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Hoggard boys pour on offense to top North Brunswick


Hoggard's Trevor Singleton reaches over North Brunswick's Jaeden Phillips for a rebound during their Tuesday night game at Hoggard High School. (Photo by Photo By: Jeff Janowski/StarNews Media)


Sometimes the best defense is a good offense.

Hoggard's boys basketball team used that strategy to beat North Brunswick on Tuesday night, shutting down the Scorpions' transition game with ruthlessly efficient offense en route to a 61-52 win.

"The best way to stop a transition team is to make shots and make them take the ball out." North Brunswick coach Bryan Hayes said after the game.

Hoggard shot 48 percent for the game and 54 percent in the second half to pull away. Trevor Singleton had 19 points and 12 rebounds, and Joe O'Donnell added 20 points to lead four Hoggard players in double figures.

Even Seth Thomas, averaging 3.6 points per game this season, scored 10 points on 4-for-5 shooting. Thomas also drained a pair of critical free throws with 25 seconds remaining to give Hoggard the final margin.

"We did a pretty good job of taking care of the ball," Hoggard coach Brett Queen said. "We scored in some different ways tonight. We were able to drive. It was a different kind of game than we've been playing, but that was good because some people in our conference are going to challenge us that way."

By continually making baskets, Hoggard slowed North Brunswick's transition attack and forced the Scorpions to attack a set defense. Hoggard wasn't shy about using dead-ball substitutions to slow the game, either.

"They're really quick, so we had to do some different things to be able to slow them down," Queen said. "It wasn't a situation where we could just do what we usually do."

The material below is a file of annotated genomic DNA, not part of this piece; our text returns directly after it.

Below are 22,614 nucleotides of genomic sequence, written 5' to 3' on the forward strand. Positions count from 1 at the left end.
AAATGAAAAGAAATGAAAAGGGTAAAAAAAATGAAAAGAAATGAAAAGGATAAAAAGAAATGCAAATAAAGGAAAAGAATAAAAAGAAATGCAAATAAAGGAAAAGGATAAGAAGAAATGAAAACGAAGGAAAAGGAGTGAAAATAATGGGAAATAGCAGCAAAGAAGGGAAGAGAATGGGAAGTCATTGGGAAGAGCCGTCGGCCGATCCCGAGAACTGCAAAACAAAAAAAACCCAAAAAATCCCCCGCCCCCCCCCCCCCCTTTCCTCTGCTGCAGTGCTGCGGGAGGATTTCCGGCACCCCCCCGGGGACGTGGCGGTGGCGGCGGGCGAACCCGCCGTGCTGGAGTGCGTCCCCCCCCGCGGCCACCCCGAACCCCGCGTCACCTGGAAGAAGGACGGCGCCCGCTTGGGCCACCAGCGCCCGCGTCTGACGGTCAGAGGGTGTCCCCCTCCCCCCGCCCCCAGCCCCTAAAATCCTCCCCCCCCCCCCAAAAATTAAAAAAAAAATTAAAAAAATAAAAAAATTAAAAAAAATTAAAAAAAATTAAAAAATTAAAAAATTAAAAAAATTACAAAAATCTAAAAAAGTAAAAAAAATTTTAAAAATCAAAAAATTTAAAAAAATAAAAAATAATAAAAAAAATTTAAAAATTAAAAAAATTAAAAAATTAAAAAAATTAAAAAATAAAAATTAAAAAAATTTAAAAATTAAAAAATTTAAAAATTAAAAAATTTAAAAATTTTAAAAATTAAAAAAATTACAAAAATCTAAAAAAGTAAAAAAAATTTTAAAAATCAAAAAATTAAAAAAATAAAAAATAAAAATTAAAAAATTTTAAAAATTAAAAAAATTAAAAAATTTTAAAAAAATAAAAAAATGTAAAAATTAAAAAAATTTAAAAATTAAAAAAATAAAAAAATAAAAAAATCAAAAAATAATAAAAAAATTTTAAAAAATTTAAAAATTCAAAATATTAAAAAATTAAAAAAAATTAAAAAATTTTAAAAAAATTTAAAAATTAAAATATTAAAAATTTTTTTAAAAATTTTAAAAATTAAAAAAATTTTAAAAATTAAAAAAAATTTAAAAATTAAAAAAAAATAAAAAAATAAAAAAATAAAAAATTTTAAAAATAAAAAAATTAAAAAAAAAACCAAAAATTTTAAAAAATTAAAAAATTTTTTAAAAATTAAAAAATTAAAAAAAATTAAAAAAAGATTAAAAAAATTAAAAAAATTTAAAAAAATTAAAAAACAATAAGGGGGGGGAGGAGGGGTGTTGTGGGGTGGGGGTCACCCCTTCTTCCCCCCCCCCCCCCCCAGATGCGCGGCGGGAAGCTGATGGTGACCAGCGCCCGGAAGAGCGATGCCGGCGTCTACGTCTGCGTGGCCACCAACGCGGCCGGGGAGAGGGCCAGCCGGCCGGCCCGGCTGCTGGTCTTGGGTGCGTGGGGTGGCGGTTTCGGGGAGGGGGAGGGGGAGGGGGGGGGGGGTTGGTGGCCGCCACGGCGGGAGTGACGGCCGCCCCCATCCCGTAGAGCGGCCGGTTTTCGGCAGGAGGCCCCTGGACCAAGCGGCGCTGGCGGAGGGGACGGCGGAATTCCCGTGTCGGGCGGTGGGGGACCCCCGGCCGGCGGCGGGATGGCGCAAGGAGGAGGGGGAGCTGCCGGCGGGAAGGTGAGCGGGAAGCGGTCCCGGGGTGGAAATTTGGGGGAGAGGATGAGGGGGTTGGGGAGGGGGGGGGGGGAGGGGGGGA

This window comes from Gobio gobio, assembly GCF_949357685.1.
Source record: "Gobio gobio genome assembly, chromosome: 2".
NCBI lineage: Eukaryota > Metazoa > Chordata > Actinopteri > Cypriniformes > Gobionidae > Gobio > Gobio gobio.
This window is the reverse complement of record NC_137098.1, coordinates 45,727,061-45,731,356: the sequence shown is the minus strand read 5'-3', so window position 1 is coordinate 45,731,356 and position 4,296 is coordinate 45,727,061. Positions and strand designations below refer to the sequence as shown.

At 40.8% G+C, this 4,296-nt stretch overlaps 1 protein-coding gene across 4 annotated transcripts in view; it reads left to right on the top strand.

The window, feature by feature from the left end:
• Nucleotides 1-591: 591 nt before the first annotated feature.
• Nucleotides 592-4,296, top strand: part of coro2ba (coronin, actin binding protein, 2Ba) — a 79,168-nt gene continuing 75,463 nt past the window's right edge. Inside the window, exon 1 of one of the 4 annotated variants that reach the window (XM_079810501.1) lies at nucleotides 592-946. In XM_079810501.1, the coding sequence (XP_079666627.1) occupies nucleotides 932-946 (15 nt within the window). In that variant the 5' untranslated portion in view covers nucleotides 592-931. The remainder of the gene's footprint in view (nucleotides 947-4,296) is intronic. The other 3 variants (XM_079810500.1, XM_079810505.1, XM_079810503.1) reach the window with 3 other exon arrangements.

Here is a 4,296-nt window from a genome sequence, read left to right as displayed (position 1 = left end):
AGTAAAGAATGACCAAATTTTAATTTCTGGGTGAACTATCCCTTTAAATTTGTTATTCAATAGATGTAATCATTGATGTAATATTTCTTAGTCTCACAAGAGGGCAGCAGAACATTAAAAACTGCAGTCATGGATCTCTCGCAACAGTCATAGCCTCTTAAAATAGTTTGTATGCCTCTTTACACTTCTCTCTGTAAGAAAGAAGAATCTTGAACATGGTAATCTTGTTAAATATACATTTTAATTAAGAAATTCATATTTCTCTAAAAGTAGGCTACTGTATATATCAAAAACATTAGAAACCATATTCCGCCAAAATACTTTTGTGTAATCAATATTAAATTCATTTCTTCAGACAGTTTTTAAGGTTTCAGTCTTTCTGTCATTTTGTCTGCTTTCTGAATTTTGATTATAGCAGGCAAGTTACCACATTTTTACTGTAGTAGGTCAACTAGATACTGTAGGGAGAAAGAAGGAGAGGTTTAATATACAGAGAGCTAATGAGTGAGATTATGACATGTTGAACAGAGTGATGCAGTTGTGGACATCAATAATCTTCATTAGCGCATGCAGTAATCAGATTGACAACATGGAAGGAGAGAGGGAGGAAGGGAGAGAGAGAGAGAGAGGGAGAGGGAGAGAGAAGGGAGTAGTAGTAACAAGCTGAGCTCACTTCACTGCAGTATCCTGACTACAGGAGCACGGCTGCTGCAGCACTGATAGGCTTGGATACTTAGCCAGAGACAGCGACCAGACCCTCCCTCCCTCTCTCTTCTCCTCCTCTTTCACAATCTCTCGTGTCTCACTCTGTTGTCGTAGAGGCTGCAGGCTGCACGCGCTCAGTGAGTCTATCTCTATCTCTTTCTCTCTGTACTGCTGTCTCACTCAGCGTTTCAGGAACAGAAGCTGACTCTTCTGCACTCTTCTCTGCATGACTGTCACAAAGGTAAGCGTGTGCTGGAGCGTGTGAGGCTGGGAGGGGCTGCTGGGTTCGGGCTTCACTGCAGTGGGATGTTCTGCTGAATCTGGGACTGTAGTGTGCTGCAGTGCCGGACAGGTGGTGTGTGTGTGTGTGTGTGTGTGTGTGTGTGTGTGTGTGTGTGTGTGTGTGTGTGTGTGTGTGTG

Adding to North Brunswick's struggles was the lack of Hoggard turnovers. North Brunswick averaged 11.3 steals per game heading into Tuesday's game, but the Scorpions only came up with five.

The combined effect prevented North Brunswick from stringing together the turnover-fueled scoring runs that have sparked many of the Scorpions' wins. Instead, North Brunswick settled for long jump shots and fell into turnovers of its own.

North Brunswick struggled to close the gap to a manageable margin, and Hoggard led by as many as 13 in the second half. The Scorpions did close to within seven points in the final minute, but free throws from Thomas and O'Donnell kept the final rally at bay.

"We've got some good sets and I felt we got some open opportunities, but we didn't handle them," Hayes said. "We threw it away or missed shots."

With the win, Hoggard has now won six of its past eight games heading into conference play.

"We knew that as long as we kept approaching things the right way, the wins would start coming," Queen said. "We need to continue that. This time of year you need to play with confidence."